Eating healthier in 2019 comes with easy substitutes

December 31, 2018

HUNTINGTON — Every year there seems to be a fad diet promising to help people lose weight and get healthier.

In 2018, there was the rise of the ketogenic diet, or the “keto” diet, which are foods low in carbs and high in healthy fat content designed to deplete the body’s glucose storage and burn off weight. There was also the paleo diet, eating only foods that were available to our ancestors, and the alkaline diet, which promotes foods high in acidity and eliminates dairy, grains and refined sugars.

These diets come with their own pros and cons, but going into 2019 there may be a simpler way to get healthier, said Kelsey Abad, marketing manager of The Wild Ramp in Huntington. Abad recommends replacing processed foods and foods high in sugary content with items that are fresher and produced locally.

“Things that are fresher generally are going to be more helpful in terms of their vitamin content,” Abad said. “You want to think about eating as fresh or as local as possible, because local products are usually traveling a lot less to get to your plate.” Abad said there’s also research that a healthier diet can come with adding more color to the dinner plate.

“You want to diversify what’s on your plate so that everything is just not one color. That can be really helpful,” she said. “This comes from eating dark leafy greens, eating bright oranges, bright yellows and red things with a lot of lycopenes.”

Lycopenes are antioxidants found in many common red fruits and vegetables such as tomatoes, red carrots and pink grapefruits.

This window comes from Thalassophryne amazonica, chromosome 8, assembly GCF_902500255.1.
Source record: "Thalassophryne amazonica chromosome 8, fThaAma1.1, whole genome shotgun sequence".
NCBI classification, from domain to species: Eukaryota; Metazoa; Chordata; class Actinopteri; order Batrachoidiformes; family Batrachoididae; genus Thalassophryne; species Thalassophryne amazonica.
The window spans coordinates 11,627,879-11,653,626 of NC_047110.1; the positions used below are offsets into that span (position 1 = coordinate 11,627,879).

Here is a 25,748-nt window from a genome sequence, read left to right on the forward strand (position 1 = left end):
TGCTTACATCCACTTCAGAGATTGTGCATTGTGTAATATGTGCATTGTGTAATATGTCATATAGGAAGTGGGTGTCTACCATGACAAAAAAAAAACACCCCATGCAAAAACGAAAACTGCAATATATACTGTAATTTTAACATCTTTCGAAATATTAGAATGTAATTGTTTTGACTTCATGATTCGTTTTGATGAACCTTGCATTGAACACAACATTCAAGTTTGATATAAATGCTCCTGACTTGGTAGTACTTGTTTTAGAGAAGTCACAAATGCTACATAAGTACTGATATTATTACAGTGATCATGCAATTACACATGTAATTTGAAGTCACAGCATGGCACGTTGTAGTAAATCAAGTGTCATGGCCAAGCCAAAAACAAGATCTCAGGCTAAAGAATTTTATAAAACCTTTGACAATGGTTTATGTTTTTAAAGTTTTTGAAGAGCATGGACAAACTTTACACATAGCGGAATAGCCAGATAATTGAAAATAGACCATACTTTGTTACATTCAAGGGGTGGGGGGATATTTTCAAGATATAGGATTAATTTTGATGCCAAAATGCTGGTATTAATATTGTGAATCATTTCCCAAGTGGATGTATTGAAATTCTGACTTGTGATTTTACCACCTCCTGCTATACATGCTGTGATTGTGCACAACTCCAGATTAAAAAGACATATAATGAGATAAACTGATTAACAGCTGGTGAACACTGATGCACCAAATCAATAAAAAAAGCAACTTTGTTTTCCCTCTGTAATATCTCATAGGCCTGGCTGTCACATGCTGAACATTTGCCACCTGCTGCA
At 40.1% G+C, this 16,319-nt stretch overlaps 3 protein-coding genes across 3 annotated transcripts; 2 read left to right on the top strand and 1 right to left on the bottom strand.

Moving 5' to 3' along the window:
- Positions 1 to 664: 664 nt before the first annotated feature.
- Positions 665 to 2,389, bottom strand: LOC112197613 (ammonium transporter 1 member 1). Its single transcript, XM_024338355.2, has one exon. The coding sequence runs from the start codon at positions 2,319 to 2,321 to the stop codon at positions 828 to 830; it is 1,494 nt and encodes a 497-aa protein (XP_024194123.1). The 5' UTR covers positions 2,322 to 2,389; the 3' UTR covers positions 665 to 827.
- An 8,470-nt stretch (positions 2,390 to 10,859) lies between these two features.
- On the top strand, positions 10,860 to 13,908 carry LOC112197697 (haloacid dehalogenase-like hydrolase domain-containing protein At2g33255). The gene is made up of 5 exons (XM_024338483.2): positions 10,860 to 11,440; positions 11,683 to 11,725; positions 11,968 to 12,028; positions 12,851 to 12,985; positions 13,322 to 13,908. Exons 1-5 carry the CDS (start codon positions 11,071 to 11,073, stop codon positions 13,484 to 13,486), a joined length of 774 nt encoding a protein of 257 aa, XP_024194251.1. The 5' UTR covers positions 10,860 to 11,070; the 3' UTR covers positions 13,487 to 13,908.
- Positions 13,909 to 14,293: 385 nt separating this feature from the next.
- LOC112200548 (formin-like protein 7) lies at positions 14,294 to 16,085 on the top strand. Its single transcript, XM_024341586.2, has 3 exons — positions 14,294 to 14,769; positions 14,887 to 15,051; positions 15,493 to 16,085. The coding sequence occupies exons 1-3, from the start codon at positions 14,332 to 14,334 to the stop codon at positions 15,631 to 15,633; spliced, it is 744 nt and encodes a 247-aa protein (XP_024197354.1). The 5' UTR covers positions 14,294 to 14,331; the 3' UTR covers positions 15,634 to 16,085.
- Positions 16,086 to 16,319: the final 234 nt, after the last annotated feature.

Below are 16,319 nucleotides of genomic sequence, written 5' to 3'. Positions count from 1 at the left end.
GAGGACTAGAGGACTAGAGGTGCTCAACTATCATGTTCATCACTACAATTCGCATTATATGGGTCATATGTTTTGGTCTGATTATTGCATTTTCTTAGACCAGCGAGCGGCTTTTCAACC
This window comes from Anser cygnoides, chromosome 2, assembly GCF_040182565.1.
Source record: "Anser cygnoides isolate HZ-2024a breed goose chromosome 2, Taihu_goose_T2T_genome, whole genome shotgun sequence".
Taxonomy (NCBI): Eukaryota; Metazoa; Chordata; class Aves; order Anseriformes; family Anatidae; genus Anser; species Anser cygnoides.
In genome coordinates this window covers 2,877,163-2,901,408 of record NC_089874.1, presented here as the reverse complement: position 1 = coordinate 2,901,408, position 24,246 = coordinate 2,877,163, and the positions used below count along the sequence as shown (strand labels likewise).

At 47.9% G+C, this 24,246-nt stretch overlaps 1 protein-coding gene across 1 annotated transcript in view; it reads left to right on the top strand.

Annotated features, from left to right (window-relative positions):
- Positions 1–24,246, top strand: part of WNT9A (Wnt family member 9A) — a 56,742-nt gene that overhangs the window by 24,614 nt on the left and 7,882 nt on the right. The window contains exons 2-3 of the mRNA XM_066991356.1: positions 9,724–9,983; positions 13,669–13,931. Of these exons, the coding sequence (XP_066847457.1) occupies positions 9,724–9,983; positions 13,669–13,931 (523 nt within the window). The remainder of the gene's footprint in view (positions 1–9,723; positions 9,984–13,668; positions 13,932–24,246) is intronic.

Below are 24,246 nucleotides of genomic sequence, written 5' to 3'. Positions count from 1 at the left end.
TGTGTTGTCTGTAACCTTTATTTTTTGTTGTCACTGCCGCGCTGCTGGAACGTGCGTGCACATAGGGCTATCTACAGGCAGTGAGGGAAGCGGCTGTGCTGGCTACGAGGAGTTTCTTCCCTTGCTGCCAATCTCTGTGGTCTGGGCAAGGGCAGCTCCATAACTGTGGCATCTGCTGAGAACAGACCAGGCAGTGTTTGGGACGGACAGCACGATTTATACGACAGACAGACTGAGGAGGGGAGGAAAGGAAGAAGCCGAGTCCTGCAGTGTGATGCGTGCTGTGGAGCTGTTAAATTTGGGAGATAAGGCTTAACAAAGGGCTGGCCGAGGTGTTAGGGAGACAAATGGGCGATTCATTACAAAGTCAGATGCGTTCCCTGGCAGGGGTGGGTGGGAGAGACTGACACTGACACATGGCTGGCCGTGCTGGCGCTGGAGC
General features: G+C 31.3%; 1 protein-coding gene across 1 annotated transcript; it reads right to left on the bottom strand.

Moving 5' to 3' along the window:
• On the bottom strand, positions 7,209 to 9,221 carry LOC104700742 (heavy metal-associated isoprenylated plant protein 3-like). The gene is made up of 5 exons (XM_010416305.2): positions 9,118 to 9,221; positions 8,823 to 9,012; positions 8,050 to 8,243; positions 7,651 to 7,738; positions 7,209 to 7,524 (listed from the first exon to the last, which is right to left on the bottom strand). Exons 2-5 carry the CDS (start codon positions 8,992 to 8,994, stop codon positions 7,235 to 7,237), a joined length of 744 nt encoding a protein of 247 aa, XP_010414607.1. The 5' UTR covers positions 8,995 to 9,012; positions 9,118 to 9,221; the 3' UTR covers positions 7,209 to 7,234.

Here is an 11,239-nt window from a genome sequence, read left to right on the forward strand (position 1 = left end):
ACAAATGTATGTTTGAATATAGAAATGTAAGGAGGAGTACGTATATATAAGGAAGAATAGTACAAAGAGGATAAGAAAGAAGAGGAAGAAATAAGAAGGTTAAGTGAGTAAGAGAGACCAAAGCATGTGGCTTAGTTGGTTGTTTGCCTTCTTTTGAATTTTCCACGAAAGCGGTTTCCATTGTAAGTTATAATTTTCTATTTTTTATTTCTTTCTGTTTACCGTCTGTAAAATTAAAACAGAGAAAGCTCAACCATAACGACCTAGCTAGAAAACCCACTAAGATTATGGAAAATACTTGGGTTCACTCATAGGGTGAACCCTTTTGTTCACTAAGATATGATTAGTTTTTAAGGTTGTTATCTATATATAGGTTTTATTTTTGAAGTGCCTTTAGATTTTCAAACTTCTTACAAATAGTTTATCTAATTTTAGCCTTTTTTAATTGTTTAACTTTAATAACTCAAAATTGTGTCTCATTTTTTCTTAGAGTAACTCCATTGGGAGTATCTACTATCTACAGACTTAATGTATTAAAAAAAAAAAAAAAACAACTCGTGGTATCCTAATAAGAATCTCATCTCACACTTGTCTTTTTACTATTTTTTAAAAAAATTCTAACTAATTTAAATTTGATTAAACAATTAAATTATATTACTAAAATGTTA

For people who eat sugary cereals for breakfast, Abad recommends swapping them out with an oatmeal breakfast, apples and cinnamon or toasted almonds.

“Nuts have those kind of helpful fats that are good for you, that are good for your hair, good for your nails and are good for your skin,” she said.

For dinnertime, it’s a good idea to eat foods that will keep you hydrated, especially in the winter months. She recommends soups that are based with bone or vegetable broths.

Abad said when it comes to beverages, people can benefit by replacing at least one can of soda or cup of coffee with a glass of water. She recommends replacing soda with kombucha, a fermented tea that has a fizz and is rich in probiotics.

“At least substitute out one cup of coffee with heavy cream and three lumps of sugar instead with black tea and a spoonful of honey,” she said.

Travis Crum is a reporter for The Herald-Dispatch. He can be reached by phone at 304-526-2801.

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